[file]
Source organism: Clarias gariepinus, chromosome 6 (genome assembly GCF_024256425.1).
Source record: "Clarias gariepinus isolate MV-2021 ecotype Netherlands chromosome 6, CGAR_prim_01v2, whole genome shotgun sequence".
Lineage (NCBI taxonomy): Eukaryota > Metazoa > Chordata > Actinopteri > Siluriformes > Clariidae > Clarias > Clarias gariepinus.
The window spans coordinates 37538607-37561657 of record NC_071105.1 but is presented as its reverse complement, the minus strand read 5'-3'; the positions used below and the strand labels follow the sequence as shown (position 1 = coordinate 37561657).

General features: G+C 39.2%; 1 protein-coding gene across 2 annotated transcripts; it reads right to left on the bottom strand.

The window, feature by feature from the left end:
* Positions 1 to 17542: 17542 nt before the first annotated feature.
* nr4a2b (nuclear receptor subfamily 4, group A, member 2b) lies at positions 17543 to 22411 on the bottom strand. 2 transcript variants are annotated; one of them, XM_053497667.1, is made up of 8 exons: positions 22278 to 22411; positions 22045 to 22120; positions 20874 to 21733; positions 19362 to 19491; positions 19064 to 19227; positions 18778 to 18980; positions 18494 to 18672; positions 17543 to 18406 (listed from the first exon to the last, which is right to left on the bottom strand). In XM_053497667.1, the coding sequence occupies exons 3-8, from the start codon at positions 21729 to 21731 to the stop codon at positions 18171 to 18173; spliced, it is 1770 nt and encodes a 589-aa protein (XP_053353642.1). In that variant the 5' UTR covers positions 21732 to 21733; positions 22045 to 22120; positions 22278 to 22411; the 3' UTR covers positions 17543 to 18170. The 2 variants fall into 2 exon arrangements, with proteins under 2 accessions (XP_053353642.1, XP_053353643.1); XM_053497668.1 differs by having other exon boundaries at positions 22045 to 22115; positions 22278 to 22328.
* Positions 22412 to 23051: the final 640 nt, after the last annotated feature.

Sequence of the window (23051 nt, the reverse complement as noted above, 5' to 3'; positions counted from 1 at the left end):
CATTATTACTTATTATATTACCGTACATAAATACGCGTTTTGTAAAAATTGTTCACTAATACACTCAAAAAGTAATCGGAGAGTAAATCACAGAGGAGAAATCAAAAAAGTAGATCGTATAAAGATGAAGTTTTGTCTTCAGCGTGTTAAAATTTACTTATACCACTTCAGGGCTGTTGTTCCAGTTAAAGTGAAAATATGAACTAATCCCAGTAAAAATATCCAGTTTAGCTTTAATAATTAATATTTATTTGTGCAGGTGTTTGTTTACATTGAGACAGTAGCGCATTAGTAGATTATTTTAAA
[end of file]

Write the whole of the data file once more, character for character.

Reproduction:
Source organism: Clarias gariepinus, chromosome 6 (genome assembly GCF_024256425.1).
Source record: "Clarias gariepinus isolate MV-2021 ecotype Netherlands chromosome 6, CGAR_prim_01v2, whole genome shotgun sequence".
Lineage (NCBI taxonomy): Eukaryota > Metazoa > Chordata > Actinopteri > Siluriformes > Clariidae > Clarias > Clarias gariepinus.
The window spans coordinates 37538607-37561657 of record NC_071105.1 but is presented as its reverse complement, the minus strand read 5'-3'; the positions used below and the strand labels follow the sequence as shown (position 1 = coordinate 37561657).

General features: G+C 39.2%; 1 protein-coding gene across 2 annotated transcripts; it reads right to left on the bottom strand.

The window, feature by feature from the left end:
* Positions 1 to 17542: 17542 nt before the first annotated feature.
* nr4a2b (nuclear receptor subfamily 4, group A, member 2b) lies at positions 17543 to 22411 on the bottom strand. 2 transcript variants are annotated; one of them, XM_053497667.1, is made up of 8 exons: positions 22278 to 22411; positions 22045 to 22120; positions 20874 to 21733; positions 19362 to 19491; positions 19064 to 19227; positions 18778 to 18980; positions 18494 to 18672; positions 17543 to 18406 (listed from the first exon to the last, which is right to left on the bottom strand). In XM_053497667.1, the coding sequence occupies exons 3-8, from the start codon at positions 21729 to 21731 to the stop codon at positions 18171 to 18173; spliced, it is 1770 nt and encodes a 589-aa protein (XP_053353642.1). In that variant the 5' UTR covers positions 21732 to 21733; positions 22045 to 22120; positions 22278 to 22411; the 3' UTR covers positions 17543 to 18170. The 2 variants fall into 2 exon arrangements, with proteins under 2 accessions (XP_053353642.1, XP_053353643.1); XM_053497668.1 differs by having other exon boundaries at positions 22045 to 22115; positions 22278 to 22328.
* Positions 22412 to 23051: the final 640 nt, after the last annotated feature.

Sequence of the window (23051 nt, the reverse complement as noted above, 5' to 3'; positions counted from 1 at the left end):
CATTATTACTTATTATATTACCGTACATAAATACGCGTTTTGTAAAAATTGTTCACTAATACACTCAAAAAGTAATCGGAGAGTAAATCACAGAGGAGAAATCAAAAAAGTAGATCGTATAAAGATGAAGTTTTGTCTTCAGCGTGTTAAAATTTACTTATACCACTTCAGGGCTGTTGTTCCAGTTAAAGTGAAAATATGAACTAATCCCAGTAAAAATATCCAGTTTAGCTTTAATAATTAATATTTATTTGTGCAGGTGTTTGTTTACATTGAGACAGTAGCGCATTAGTAGATTATTTTAAA